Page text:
By David Madden
What happens in the Snowbird Mountains is that the man who first explored Mount Mitchell is found dead, a boy searches for the wonderful city, and a man ventures deep inside a mountain, among many other memorable experiences.
Morgan has crafted opening lines that lure the reader into the immediacy of the experience, into “The Body on Mt. Mitchell,” with “When the body of Prof. Elisha Mitchell was found in a pool below a waterfall in 1857, the cold water had preserved the body remarkably well,” into “The Wonderful City” with “The most frightening thing about an epidemic was its invisibility,” into “Devil’s Courthouse” with “In theory gold can be found almost anywhere,” and into the title story “In the Snowbird Mountains” with “In the Snowbird Mountains the only things to fear were boars and feeding bears.”
The experience that the most intellectually resilient readers are most likely to remember with admiration and delight is “Judaculla Rock,” an achievement that reminds me of Cormac McCarthy’s last and finest novel, Stella Maris. Divided into two parts, the juxtaposition of which sparks, like rubbing two sticks together to produce the start of a fire, the 17-page tale, told in first person, takes us deep into the mind of Dr. Jim Evans, a scientist, who sets out at the age of 67 to find and examine the ancient inscriptions on Judaculla Rock. In the first part, he is sorting through his vast and complex knowledge of the rock and other such phenomena, when he is violently interrupted; in the second part, he wanders lost through the forest in the Snowbird Mountains.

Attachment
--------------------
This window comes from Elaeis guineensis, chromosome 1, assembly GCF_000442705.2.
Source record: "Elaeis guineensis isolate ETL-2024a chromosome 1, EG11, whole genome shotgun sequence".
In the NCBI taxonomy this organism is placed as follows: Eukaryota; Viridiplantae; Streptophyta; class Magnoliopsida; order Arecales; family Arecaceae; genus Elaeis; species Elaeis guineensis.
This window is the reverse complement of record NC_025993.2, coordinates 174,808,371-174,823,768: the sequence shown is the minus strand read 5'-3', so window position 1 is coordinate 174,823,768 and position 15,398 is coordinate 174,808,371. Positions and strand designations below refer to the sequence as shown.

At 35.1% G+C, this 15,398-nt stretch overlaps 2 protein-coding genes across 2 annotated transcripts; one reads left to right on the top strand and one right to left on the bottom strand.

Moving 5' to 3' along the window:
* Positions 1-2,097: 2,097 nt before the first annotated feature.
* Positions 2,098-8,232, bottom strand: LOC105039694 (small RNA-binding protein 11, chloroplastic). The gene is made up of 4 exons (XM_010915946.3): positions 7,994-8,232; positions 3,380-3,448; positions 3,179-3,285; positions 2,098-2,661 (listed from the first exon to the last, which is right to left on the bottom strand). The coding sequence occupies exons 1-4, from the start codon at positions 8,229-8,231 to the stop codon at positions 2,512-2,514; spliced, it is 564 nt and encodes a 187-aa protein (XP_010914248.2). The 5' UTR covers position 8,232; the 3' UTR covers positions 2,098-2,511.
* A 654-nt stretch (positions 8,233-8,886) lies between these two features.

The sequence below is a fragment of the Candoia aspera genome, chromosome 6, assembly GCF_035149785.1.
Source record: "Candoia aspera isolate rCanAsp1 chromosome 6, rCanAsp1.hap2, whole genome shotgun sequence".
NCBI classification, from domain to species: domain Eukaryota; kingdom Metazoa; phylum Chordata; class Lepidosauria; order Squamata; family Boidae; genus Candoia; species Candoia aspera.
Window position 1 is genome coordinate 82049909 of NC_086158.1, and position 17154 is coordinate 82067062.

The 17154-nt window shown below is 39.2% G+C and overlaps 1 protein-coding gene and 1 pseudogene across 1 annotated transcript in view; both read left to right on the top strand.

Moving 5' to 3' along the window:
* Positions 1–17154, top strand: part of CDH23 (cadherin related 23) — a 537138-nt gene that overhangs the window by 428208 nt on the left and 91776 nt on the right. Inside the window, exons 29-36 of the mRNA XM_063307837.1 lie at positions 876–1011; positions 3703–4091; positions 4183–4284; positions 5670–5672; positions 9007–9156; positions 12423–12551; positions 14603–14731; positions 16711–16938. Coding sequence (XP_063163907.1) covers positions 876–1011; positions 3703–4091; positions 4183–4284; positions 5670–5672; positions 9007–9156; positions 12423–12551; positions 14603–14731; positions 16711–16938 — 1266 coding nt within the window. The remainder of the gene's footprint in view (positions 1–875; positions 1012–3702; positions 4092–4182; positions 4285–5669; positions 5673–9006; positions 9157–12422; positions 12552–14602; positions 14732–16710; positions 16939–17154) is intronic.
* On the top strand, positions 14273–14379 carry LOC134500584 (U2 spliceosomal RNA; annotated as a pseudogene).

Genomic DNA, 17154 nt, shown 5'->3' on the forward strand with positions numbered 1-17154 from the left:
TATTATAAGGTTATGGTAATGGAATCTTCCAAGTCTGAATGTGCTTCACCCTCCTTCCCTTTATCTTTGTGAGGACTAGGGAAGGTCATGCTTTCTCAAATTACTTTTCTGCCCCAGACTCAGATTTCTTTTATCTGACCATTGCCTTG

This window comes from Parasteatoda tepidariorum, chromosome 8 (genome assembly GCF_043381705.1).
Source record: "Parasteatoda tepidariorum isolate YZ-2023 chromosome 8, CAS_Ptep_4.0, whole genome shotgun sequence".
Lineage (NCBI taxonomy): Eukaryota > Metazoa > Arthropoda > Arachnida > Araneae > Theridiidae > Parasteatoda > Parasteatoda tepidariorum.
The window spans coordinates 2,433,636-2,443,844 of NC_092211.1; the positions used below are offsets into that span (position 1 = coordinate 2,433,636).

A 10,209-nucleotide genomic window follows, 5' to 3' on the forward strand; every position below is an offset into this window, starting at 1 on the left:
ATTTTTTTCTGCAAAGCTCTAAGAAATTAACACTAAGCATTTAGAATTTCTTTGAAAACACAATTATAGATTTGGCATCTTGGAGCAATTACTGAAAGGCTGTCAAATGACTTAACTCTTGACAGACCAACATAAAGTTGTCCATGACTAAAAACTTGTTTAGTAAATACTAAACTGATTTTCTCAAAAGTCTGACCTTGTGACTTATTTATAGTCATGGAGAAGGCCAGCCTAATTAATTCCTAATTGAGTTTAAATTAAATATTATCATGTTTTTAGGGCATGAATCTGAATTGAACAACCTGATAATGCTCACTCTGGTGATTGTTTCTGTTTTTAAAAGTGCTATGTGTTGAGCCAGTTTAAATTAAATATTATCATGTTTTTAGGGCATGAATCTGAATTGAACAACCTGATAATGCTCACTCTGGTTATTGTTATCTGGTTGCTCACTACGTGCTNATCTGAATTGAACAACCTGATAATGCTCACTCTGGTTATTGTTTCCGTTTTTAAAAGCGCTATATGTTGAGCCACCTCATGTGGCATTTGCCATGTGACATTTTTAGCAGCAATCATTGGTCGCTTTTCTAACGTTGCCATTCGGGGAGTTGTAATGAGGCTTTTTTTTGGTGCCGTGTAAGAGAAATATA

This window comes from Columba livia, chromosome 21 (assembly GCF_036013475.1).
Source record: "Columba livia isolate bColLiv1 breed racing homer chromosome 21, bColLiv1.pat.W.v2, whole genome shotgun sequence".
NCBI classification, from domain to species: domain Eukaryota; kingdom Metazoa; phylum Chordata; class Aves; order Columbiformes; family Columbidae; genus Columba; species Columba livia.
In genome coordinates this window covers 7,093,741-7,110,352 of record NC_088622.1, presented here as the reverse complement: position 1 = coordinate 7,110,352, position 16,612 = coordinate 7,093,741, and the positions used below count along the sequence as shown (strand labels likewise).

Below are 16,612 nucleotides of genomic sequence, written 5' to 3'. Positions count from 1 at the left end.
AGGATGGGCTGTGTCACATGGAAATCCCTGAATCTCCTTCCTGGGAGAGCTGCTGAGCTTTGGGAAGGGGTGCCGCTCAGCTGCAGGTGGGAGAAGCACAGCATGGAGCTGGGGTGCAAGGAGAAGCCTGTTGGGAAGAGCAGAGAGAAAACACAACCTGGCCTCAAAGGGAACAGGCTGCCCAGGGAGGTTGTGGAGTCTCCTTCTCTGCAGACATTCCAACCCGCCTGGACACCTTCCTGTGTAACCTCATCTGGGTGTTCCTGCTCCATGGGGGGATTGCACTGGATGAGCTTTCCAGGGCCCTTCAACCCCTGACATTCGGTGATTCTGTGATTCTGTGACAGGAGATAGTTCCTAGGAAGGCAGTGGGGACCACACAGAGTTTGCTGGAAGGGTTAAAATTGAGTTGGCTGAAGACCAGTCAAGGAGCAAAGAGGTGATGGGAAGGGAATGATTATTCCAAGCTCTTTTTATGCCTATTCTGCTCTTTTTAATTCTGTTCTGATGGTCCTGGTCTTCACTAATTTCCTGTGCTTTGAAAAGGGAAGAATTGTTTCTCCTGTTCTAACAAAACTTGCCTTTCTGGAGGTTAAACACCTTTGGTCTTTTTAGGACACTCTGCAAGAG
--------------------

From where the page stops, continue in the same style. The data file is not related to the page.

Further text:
Robert Morgan’s own impressive intellect and artistic achievements may be experienced in his 11 novels, including Gap Creek, 16 volumes of poetry, and three works of nonfiction, including a biography of Daniel Boone and Lions of the West, Heroes and Villains of the Westward Expansion. Coming out in the fall is Fallen Angel: The Life of Edgar Allan Poe. He is Professor of English Emeritus at Cornell University.
“Short stories are like snakes—they strike quick and draw blood.”
People tell Robert Morgan that he once said that, but he doesn’t remember. Even so, it’s a memorable way of describing the effect of his many short stories.
David Madden is the author of many novels and collections of short stories. His latest work is Momma’s Lost Piano, an innovative memoir, and he is finishing It All Came Together in Paris, a novel.